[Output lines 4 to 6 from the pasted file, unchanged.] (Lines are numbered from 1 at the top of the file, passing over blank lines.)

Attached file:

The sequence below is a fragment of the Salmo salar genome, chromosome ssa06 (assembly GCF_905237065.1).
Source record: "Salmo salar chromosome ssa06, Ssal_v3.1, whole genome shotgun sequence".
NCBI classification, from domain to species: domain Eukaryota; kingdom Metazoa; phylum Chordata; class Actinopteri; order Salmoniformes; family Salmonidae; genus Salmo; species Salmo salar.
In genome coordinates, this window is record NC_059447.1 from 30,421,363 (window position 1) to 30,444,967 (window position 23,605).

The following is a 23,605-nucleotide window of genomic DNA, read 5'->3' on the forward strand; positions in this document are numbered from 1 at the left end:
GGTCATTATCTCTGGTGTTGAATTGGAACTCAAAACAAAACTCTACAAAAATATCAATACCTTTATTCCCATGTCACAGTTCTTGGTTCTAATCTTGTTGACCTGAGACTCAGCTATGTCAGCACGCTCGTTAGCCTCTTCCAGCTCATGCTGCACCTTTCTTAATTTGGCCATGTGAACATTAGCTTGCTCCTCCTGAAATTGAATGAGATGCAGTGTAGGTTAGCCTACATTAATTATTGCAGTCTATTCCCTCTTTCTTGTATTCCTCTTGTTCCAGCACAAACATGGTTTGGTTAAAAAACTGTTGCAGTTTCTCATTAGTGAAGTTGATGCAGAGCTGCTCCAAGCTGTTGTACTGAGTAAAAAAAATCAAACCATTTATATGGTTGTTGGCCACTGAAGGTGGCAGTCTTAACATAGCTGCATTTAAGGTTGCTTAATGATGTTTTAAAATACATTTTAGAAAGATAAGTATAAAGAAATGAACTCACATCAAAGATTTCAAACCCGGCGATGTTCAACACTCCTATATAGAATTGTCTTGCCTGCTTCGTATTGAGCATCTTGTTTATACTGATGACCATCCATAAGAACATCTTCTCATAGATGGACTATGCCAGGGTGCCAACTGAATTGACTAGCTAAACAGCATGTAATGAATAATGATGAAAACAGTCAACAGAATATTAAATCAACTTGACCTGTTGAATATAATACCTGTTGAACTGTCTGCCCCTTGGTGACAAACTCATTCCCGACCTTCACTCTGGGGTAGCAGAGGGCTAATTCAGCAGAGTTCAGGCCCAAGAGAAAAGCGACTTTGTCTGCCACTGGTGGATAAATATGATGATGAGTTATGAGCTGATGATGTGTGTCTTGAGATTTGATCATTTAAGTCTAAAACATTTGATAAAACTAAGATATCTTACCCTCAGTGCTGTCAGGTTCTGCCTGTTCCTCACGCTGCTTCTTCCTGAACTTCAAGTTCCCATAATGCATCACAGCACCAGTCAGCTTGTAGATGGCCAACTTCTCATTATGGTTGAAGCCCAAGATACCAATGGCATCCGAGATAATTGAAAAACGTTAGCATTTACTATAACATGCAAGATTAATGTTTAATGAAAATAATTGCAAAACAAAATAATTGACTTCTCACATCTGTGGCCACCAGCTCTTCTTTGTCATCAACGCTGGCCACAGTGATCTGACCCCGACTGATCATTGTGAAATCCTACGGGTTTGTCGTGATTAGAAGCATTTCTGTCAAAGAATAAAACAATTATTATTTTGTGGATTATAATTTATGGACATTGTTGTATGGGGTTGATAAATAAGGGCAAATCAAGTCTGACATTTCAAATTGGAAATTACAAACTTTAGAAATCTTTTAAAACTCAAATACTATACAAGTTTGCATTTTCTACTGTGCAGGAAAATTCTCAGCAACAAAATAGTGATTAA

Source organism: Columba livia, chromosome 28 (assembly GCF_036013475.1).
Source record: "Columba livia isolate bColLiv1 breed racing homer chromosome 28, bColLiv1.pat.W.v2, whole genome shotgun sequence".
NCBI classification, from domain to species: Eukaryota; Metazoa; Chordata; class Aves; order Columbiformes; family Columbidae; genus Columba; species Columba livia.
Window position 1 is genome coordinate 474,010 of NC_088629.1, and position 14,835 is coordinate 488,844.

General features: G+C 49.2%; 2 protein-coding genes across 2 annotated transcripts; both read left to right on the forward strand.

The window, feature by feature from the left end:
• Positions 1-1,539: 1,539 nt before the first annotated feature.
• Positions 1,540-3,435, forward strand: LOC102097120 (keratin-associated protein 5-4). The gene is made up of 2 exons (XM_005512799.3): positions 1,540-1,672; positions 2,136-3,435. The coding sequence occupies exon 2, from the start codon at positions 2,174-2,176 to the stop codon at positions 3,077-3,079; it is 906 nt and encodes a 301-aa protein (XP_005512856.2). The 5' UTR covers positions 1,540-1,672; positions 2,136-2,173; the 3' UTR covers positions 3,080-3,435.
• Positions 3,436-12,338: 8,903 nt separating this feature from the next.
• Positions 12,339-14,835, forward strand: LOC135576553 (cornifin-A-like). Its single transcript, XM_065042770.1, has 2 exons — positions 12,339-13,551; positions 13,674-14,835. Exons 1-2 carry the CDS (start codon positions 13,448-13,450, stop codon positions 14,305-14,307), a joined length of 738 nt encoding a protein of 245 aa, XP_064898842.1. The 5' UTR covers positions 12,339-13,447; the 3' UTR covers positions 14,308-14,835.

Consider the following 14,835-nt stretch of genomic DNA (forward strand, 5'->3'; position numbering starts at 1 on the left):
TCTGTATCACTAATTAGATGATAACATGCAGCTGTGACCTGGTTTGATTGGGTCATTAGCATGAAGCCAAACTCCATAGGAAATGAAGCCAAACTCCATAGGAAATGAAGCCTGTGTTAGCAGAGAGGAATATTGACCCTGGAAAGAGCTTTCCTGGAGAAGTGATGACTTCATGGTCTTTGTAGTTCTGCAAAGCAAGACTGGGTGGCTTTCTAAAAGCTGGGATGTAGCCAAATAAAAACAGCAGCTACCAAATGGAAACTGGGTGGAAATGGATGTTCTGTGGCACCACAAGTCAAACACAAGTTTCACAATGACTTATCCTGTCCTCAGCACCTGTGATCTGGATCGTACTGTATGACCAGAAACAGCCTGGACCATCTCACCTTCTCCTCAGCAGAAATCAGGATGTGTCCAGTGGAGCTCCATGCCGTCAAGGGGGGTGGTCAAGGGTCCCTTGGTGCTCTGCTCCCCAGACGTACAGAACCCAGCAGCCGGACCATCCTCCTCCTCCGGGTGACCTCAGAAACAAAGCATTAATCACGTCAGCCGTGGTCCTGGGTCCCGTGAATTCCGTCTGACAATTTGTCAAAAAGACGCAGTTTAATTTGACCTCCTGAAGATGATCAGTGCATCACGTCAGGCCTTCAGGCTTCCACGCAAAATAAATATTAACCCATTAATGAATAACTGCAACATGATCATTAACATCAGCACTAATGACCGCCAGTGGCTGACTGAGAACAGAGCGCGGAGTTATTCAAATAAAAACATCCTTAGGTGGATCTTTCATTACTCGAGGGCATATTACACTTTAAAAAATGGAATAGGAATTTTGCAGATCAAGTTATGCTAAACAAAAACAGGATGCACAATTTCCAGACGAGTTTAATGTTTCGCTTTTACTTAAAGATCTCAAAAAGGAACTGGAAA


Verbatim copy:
In genome coordinates, this window is record NC_059447.1 from 30,421,363 (window position 1) to 30,444,967 (window position 23,605).

The following is a 23,605-nucleotide window of genomic DNA, read 5'->3' on the forward strand; positions in this document are numbered from 1 at the left end:
GGTCATTATCTCTGGTGTTGAATTGGAACTCAAAACAAAACTCTACAAAAATATCAATACCTTTATTCCCATGTCACAGTTCTTGGTTCTAATCTTGTTGACCTGAGACTCAGCTATGTCAGCACGCTCGTTAGCCTCTTCCAGCTCATGCTGCACCTTTCTTAATTTGGCCATGTGAACATTAGCTTGCTCCTCCTGAAATTGAATGAGATGCAGTGTAGGTTAGCCTACATTAATTATTGCAGTCTATTCCCTCTTTCTTGTATTCCTCTTGTTCCAGCACAAACATGGTTTGGTTAAAAAACTGTTGCAGTTTCTCATTAGTGAAGTTGATGCAGAGCTGCTCCAAGCTGTTGTACTGAGTAAAAAAAATCAAACCATTTATATGGTTGTTGGCCACTGAAGGTGGCAGTCTTAACATAGCTGCATTTAAGGTTGCTTAATGATGTTTTAAAATACATTTTAGAAAGATAAGTATAAAGAAATGAACTCACATCAAAGATTTCAAACCCGGCGATGTTCAACACTCCTATATAGAATTGTCTTGCCTGCTTCGTATTGAGCATCTTGTTTATACTGATGACCATCCATAAGAACATCTTCTCATAGATGGACTATGCCAGGGTGCCAACTGAATTGACTAGCTAAACAGCATGTAATGAATAATGATGAAAACAGTCAACAGAATATTAAATCAACTTGACCTGTTGAATATAATACCTGTTGAACTGTCTGCCCCTTGGTGACAAACTCATTCCCGACCTTCACTCTGGGGTAGCAGAGGGCTAATTCAGCAGAGTTCAGGCCCAAGAGAAAAGCGACTTTGTCTGCCACTGGTGGATAAATATGATGATGAGTTATGAGCTGATGATGTGTGTCTTGAGATTTGATCATTTAAGTCTAAAACATTTGATAAAACTAAGATATCTTACCCTCAGTGCTGTCAGGTTCTGCCTGTTCCTCACGCTGCTTCTTCCTGAACTTCAAGTTCCCATAATGCATCACAGCACCAGTCAGCTTGTAGATGGCCAACTTCTCATTATGGTTGAAGCCCAAGATACCAATGGCATCCGAGATAATTGAAAAACGTTAGCATTTACTATAACATGCAAGATTAATGTTTAATGAAAATAATTGCAAAACAAAATAATTGACTTCTCACATCTGTGGCCACCAGCTCTTCTTTGTCATCAACGCTGGCCACAGTGATCTGACCCCGACTGATCATTGTGAAATCCTACGGGTTTGTCGTGATTAGAAGCATTTCTGTCAAAGAATAAAACAATTATTATTTTGTGGATTATAATTTATGGACATTGTTGTATGGGGTTGATAAATAAGGGCAAATCAAGTCTGACATTTCAAATTGGAAATTACAAACTTTAGAAATCTTTTAAAACTCAAATACTATACAAGTTTGCATTTTCTACTGTGCAGGAAAATTCTCAGCAACAAAATAGTGATTAA